Monticello Sept. 25. 21.
Messrs A. & J. W.Picket
I duly recieved your favor of the 10th asking an opinion from me on the subject of female education. it is one to which nothing has happened to draw my attention particularly, & therefore I am really not qualified to give an opinion worthy of your acceptance, and still less of being used for any public purpose. approaching the entrance into my 80th year, repose and tranquility are with me the summum bonum of life. yet it is not the mere labor of the writing table, however irksome that is become to me, which would prevent my hazarding such an opinion as I might make up with some reflection, but that I can write nothing however indifferent, which, if it gets before the public, is not siezed upon by political enmity, as ground of obloquy. and altho I fear no reproach, I see no usefulness in rekindling malice, and reviving hostile feelings in those who, as to my self ought long ago to have forgotten them. trusting therefore to your indulgence I salute you with great respect.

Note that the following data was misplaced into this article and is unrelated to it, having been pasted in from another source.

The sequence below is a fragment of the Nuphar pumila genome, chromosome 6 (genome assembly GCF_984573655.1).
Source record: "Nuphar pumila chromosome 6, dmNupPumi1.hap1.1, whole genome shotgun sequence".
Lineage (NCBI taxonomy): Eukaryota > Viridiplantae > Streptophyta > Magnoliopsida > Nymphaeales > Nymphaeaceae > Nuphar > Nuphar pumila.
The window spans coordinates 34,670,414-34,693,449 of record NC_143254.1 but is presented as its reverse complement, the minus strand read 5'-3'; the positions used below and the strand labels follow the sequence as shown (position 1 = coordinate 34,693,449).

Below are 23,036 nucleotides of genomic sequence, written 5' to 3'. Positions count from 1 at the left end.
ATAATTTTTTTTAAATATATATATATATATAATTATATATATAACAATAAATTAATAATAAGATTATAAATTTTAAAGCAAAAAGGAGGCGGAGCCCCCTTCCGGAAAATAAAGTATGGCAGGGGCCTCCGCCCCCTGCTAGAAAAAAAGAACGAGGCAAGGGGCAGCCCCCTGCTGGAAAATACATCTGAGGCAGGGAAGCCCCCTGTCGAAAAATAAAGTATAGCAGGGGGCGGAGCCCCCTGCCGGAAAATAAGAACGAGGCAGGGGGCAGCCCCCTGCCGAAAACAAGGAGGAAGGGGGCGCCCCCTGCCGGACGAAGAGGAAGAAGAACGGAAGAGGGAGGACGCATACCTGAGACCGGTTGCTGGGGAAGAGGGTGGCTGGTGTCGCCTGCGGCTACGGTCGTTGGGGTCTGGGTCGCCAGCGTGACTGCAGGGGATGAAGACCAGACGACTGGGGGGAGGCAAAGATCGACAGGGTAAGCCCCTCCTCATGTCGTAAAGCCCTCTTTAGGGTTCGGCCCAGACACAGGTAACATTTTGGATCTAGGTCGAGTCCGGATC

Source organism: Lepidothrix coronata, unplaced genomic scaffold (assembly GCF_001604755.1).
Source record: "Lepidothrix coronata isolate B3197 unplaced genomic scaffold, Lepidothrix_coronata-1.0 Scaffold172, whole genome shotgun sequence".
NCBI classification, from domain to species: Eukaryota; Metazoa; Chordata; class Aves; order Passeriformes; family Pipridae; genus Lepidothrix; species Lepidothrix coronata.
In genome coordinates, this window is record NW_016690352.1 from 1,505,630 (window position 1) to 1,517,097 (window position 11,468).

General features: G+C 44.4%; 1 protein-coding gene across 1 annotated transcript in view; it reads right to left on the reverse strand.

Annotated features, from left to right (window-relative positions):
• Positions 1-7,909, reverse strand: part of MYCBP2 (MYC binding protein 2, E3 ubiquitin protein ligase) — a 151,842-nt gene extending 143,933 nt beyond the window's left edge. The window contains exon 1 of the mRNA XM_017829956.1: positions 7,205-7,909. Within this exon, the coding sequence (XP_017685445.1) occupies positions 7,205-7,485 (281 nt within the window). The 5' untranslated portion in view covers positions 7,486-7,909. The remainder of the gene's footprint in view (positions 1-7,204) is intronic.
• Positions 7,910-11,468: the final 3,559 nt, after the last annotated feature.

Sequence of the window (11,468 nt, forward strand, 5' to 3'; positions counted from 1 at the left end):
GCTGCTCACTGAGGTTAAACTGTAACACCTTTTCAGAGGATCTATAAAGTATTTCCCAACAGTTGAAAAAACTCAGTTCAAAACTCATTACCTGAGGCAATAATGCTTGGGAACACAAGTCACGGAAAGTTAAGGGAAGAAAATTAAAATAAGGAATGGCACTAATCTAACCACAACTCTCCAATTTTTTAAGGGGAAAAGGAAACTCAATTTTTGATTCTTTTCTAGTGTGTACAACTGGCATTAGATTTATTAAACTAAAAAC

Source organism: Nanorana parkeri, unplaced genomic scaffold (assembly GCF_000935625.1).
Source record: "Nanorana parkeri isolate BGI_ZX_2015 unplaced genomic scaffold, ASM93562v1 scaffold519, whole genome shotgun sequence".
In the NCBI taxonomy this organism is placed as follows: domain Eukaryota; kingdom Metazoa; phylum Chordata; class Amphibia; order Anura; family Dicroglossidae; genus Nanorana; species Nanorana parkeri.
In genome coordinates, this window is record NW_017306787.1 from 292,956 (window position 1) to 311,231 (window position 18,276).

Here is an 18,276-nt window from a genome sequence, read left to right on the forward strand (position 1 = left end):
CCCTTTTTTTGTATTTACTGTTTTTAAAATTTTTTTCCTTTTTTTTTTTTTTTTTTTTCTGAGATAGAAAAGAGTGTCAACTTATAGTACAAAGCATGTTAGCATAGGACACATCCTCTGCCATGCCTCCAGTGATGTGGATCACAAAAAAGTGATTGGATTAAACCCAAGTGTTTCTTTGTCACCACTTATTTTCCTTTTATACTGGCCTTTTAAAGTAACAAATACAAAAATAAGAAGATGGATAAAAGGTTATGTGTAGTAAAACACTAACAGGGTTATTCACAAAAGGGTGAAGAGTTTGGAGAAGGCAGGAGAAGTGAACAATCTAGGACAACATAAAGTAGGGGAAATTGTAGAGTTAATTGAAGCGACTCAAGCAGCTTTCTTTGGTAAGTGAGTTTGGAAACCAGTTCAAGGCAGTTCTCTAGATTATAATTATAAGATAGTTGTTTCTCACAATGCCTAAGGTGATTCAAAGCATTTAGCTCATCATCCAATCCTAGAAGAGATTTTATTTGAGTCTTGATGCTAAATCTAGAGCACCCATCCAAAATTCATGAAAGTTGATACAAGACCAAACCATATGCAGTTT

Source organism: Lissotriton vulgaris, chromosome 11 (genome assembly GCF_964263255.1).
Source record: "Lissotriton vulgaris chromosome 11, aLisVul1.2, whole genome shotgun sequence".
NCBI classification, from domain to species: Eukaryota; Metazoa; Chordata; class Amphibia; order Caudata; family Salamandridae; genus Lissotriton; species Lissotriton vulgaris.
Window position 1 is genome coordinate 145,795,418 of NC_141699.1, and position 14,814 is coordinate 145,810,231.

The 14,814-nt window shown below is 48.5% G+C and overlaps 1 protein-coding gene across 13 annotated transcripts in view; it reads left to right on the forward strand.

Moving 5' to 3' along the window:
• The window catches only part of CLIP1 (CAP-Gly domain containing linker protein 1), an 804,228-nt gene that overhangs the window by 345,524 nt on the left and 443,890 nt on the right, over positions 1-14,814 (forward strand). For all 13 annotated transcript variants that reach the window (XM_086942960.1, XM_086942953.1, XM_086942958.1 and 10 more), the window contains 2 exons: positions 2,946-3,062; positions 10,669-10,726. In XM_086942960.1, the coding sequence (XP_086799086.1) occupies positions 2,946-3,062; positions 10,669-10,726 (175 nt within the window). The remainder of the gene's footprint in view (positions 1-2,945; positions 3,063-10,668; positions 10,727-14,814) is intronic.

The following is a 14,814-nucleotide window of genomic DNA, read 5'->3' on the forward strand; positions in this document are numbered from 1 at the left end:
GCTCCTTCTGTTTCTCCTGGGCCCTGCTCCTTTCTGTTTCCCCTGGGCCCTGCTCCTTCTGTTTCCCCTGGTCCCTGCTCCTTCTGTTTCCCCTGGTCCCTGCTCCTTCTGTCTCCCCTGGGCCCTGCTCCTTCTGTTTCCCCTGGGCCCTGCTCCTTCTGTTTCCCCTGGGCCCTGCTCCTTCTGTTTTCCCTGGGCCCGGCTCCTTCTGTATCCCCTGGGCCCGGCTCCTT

ViW: Jefferson Papers, Tucker-Coleman Collection.